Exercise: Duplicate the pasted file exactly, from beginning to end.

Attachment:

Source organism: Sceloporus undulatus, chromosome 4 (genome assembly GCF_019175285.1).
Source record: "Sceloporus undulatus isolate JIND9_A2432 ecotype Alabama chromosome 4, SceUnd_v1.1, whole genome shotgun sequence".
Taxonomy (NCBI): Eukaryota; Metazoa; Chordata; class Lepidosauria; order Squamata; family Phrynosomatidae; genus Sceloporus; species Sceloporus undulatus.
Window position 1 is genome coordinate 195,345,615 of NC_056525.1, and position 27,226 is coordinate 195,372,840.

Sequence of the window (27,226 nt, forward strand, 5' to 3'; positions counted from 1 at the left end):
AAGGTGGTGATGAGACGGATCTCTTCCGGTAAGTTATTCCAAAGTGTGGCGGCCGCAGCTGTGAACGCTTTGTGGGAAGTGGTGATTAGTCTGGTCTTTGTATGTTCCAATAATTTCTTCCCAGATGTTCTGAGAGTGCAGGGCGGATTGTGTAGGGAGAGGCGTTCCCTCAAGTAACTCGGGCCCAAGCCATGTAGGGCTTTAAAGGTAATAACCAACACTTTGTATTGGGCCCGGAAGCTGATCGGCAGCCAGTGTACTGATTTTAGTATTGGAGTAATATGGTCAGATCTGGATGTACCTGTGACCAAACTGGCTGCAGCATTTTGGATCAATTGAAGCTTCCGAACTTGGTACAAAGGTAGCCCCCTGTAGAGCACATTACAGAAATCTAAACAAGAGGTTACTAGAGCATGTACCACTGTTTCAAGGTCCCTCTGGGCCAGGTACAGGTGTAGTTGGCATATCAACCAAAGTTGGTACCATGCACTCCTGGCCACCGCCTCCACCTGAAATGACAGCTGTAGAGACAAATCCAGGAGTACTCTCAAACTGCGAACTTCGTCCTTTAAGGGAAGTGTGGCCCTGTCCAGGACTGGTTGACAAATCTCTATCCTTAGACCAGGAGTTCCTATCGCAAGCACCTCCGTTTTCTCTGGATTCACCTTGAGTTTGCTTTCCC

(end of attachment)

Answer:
Source organism: Sceloporus undulatus, chromosome 4 (genome assembly GCF_019175285.1).
Source record: "Sceloporus undulatus isolate JIND9_A2432 ecotype Alabama chromosome 4, SceUnd_v1.1, whole genome shotgun sequence".
Taxonomy (NCBI): Eukaryota; Metazoa; Chordata; class Lepidosauria; order Squamata; family Phrynosomatidae; genus Sceloporus; species Sceloporus undulatus.
Window position 1 is genome coordinate 195,345,615 of NC_056525.1, and position 27,226 is coordinate 195,372,840.

Sequence of the window (27,226 nt, forward strand, 5' to 3'; positions counted from 1 at the left end):
AAGGTGGTGATGAGACGGATCTCTTCCGGTAAGTTATTCCAAAGTGTGGCGGCCGCAGCTGTGAACGCTTTGTGGGAAGTGGTGATTAGTCTGGTCTTTGTATGTTCCAATAATTTCTTCCCAGATGTTCTGAGAGTGCAGGGCGGATTGTGTAGGGAGAGGCGTTCCCTCAAGTAACTCGGGCCCAAGCCATGTAGGGCTTTAAAGGTAATAACCAACACTTTGTATTGGGCCCGGAAGCTGATCGGCAGCCAGTGTACTGATTTTAGTATTGGAGTAATATGGTCAGATCTGGATGTACCTGTGACCAAACTGGCTGCAGCATTTTGGATCAATTGAAGCTTCCGAACTTGGTACAAAGGTAGCCCCCTGTAGAGCACATTACAGAAATCTAAACAAGAGGTTACTAGAGCATGTACCACTGTTTCAAGGTCCCTCTGGGCCAGGTACAGGTGTAGTTGGCATATCAACCAAAGTTGGTACCATGCACTCCTGGCCACCGCCTCCACCTGAAATGACAGCTGTAGAGACAAATCCAGGAGTACTCTCAAACTGCGAACTTCGTCCTTTAAGGGAAGTGTGGCCCTGTCCAGGACTGGTTGACAAATCTCTATCCTTAGACCAGGAGTTCCTATCGCAAGCACCTCCGTTTTCTCTGGATTCACCTTGAGTTTGCTTTCCC